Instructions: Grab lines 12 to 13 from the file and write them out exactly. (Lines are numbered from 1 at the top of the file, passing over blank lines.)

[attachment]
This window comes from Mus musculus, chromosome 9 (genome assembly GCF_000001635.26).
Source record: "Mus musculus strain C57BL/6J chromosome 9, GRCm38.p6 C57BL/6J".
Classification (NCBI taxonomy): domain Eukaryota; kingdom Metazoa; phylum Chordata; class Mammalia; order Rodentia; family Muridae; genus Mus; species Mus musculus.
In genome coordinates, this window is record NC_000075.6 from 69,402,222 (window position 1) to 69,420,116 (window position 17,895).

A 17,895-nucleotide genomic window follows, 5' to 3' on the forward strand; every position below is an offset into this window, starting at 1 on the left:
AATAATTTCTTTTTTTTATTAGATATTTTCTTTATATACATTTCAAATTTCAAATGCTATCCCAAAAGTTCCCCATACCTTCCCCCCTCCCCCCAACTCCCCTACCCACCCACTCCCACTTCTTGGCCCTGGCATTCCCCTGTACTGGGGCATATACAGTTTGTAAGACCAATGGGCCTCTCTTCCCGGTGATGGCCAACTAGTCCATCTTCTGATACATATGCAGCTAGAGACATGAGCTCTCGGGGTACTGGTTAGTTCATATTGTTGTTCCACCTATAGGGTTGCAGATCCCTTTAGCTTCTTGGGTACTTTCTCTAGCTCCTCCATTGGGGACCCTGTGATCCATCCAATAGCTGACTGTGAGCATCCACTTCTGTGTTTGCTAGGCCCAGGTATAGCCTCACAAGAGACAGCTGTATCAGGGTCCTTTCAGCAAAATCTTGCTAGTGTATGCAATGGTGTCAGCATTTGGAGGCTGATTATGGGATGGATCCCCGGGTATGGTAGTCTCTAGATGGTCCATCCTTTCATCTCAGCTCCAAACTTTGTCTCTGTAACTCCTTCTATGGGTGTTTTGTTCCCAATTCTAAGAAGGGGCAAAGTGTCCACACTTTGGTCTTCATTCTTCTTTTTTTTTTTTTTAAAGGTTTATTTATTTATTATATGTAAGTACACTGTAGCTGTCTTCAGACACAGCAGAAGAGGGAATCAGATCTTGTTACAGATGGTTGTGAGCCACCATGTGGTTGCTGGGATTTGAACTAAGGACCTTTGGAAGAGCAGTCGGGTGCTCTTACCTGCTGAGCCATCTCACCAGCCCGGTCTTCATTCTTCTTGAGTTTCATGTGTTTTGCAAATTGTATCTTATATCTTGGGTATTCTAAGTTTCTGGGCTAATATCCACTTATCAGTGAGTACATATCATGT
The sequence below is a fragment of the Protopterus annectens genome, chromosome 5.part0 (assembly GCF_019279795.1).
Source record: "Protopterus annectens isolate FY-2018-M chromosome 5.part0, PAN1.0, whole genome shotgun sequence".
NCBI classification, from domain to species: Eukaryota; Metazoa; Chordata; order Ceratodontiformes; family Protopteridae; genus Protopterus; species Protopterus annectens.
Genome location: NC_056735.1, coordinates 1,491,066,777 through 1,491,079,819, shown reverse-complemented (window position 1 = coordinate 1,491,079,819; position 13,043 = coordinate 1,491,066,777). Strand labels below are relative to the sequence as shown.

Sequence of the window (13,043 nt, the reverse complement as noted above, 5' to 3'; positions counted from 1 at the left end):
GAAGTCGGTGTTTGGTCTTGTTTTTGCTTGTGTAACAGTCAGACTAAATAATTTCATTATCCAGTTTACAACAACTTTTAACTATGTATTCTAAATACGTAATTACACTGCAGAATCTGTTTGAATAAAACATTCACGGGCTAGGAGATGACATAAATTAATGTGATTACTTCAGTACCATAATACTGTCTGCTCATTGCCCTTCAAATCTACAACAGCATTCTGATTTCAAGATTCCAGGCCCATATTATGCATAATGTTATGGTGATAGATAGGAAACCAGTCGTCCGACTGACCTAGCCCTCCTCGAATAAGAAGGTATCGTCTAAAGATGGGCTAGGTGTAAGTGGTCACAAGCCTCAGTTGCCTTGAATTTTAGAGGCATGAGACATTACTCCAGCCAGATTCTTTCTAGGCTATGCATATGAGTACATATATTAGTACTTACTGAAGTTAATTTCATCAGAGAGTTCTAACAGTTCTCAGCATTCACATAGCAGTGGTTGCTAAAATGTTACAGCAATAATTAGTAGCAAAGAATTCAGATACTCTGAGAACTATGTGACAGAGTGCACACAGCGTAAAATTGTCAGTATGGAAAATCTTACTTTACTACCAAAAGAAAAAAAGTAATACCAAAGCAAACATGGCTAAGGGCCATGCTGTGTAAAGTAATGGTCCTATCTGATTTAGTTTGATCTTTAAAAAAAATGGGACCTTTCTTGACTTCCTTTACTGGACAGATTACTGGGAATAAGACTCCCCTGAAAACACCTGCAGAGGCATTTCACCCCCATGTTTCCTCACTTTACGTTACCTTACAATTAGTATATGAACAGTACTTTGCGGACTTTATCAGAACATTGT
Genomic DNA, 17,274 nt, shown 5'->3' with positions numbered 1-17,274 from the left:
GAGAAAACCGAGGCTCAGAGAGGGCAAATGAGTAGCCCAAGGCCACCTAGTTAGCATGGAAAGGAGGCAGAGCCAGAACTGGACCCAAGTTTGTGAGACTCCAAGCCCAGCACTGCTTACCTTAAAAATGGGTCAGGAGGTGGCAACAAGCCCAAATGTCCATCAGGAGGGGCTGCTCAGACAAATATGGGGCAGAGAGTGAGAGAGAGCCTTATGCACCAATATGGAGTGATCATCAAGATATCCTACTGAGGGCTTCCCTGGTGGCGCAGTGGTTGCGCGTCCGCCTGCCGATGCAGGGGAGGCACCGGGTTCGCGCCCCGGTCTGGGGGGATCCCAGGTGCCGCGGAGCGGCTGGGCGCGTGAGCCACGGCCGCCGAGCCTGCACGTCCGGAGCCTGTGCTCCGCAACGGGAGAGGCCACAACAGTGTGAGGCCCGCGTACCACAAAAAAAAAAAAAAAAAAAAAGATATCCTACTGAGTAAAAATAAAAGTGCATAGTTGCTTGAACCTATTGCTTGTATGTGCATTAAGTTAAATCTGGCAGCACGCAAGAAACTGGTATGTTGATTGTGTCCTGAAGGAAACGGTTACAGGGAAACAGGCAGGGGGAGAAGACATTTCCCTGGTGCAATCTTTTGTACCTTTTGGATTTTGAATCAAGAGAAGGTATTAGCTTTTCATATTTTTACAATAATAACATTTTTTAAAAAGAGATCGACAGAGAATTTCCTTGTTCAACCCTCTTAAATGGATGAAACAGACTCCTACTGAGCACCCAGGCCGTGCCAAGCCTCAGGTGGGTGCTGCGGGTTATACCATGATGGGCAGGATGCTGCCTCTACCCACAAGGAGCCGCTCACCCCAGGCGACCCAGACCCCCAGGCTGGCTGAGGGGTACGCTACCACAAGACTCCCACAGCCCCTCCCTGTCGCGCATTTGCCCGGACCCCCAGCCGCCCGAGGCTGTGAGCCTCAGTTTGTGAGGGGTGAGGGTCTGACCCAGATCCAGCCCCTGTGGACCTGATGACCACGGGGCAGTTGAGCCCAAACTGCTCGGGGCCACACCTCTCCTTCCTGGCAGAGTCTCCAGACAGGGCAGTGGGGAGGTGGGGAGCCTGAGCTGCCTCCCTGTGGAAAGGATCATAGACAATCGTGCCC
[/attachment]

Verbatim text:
GAAGTCGGTGTTTGGTCTTGTTTTTGCTTGTGTAACAGTCAGACTAAATAATTTCATTATCCAGTTTACAACAACTTTTAACTATGTATTCTAAATACGTAATTACACTGCAGAATCTGTTTGAATAAAACATTCACGGGCTAGGAGATGACATAAATTAATGTGATTACTTCAGTACCATAATACTGTCTGCTCATTGCCCTTCAAATCTACAACAGCATTCTGATTTCAAGATTCCAGGCCCATATTATGCATAATGTTATGGTGATAGATAGGAAACCAGTCGTCCGACTGACCTAGCCCTCCTCGAATAAGAAGGTATCGTCTAAAGATGGGCTAGGTGTAAGTGGTCACAAGCCTCAGTTGCCTTGAATTTTAGAGGCATGAGACATTACTCCAGCCAGATTCTTTCTAGGCTATGCATATGAGTACATATATTAGTACTTACTGAAGTTAATTTCATCAGAGAGTTCTAACAGTTCTCAGCATTCACATAGCAGTGGTTGCTAAAATGTTACAGCAATAATTAGTAGCAAAGAATTCAGATACTCTGAGAACTATGTGACAGAGTGCACACAGCGTAAAATTGTCAGTATGGAAAATCTTACTTTACTACCAAAAGAAAAAAAGTAATACCAAAGCAAACATGGCTAAGGGCCATGCTGTGTAAAGTAATGGTCCTATCTGATTTAGTTTGATCTTTAAAAAAAATGGGACCTTTCTTGACTTCCTTTACTGGACAGATTACTGGGAATAAGACTCCCCTGAAAACACCTGCAGAGGCATTTCACCCCCATGTTTCCTCACTTTACGTTACCTTACAATTAGTATATGAACAGTACTTTGCGGACTTTATCAGAACATTGT
Genomic DNA, 17,274 nt, shown 5'->3' with positions numbered 1-17,274 from the left: